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October 29, 2009
By Laura Chapin, Thomas Jefferson Street blog
Last week, Colorado's Department of Labor and Employment announced that the state jobless rate had dropped to 7 percent, almost three points below the national average.
"The worst may be behind us," said Don Mares, the department's executive director.
If the trend holds, the same could be said of pessimistic predictions for Democrats in Colorado in 2010 and the view they've hit a political ceiling. Republicans are putting all their political eggs in the economic basket—they have finally abandoned the diminishing returns of social issues and are doubling down on the economy.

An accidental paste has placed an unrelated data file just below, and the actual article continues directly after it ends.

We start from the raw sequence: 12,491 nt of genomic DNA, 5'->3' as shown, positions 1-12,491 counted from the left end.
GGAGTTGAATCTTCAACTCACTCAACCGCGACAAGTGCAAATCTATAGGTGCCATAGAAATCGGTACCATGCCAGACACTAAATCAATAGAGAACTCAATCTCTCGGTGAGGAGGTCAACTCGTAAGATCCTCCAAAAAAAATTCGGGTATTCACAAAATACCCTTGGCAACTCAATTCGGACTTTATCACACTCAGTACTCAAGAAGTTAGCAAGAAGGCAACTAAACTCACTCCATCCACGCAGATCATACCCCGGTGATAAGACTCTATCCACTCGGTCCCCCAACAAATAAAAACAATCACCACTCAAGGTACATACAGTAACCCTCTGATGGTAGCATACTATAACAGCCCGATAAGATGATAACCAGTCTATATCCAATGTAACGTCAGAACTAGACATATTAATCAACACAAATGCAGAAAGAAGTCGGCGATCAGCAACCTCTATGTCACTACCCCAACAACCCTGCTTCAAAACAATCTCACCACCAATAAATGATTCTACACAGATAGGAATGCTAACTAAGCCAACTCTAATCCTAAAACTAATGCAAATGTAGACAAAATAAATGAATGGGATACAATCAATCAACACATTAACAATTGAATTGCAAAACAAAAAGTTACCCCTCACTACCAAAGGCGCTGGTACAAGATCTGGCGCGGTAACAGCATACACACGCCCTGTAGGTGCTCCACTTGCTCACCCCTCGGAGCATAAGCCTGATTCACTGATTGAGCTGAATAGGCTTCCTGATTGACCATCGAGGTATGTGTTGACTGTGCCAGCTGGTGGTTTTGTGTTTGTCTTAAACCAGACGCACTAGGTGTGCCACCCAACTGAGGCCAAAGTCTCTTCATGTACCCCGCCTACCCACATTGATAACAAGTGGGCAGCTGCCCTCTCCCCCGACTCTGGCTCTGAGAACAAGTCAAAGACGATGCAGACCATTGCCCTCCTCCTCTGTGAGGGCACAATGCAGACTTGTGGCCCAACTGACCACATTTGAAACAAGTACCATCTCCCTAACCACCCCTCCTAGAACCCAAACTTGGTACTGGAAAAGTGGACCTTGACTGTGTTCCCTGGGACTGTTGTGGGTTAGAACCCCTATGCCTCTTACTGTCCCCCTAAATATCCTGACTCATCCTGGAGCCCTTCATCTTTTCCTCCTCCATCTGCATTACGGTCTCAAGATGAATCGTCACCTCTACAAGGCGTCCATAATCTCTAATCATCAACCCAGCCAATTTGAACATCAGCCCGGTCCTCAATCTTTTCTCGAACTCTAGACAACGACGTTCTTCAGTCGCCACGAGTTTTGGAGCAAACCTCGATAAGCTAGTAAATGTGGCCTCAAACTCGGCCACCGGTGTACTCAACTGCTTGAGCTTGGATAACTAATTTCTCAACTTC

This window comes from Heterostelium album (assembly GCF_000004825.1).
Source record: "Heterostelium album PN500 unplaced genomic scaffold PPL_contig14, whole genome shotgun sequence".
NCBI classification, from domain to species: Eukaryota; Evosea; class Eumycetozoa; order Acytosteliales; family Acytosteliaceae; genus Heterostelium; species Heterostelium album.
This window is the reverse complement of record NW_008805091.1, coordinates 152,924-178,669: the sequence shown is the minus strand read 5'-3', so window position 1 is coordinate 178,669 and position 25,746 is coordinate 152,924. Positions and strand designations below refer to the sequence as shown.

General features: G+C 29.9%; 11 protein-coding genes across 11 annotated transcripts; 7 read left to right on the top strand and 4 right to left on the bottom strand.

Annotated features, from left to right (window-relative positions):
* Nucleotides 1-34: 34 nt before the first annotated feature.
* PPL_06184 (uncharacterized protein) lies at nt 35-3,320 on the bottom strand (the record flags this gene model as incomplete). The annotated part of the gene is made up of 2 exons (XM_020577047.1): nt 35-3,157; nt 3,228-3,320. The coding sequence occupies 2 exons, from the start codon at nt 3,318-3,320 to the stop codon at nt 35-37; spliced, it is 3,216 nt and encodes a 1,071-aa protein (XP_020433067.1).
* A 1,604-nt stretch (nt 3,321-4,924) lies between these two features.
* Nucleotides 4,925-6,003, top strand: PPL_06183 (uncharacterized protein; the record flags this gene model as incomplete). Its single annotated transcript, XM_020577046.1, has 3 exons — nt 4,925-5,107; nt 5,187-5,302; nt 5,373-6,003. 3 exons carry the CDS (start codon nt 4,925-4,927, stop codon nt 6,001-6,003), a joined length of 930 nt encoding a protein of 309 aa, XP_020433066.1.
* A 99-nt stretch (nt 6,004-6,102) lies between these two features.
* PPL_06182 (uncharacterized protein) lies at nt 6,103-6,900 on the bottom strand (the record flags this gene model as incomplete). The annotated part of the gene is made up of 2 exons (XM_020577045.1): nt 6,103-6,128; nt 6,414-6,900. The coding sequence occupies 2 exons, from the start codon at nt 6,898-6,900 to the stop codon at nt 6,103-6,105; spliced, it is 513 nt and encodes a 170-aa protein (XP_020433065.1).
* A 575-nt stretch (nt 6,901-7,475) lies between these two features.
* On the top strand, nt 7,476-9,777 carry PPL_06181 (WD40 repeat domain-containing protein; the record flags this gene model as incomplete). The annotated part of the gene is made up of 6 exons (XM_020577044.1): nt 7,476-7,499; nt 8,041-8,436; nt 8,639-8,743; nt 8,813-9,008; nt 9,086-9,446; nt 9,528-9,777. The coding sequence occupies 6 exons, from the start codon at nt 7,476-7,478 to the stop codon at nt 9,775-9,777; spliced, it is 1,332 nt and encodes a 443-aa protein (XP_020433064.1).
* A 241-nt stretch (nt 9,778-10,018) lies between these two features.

According to an October 6 survey by Colorado pollster Floyd Ciruli, Colorado voters rank the economy as the top issue, beating out the hot-button social issue of immigration.
So if the state and national economy continue to recover—and overall the economy has shown signs of life in the third quarter of 2009—the electoral prospects for the Democrats for the U.S. Senate, governor's mansion, and state legislature may perk up as well. It lessens the ability of the Republicans to tie state Democrats to President Obama's economic policies, and there would be plenty of ad fodder for Republicans courtesy of the president's signing of the economic stimulus bill in Denver in February.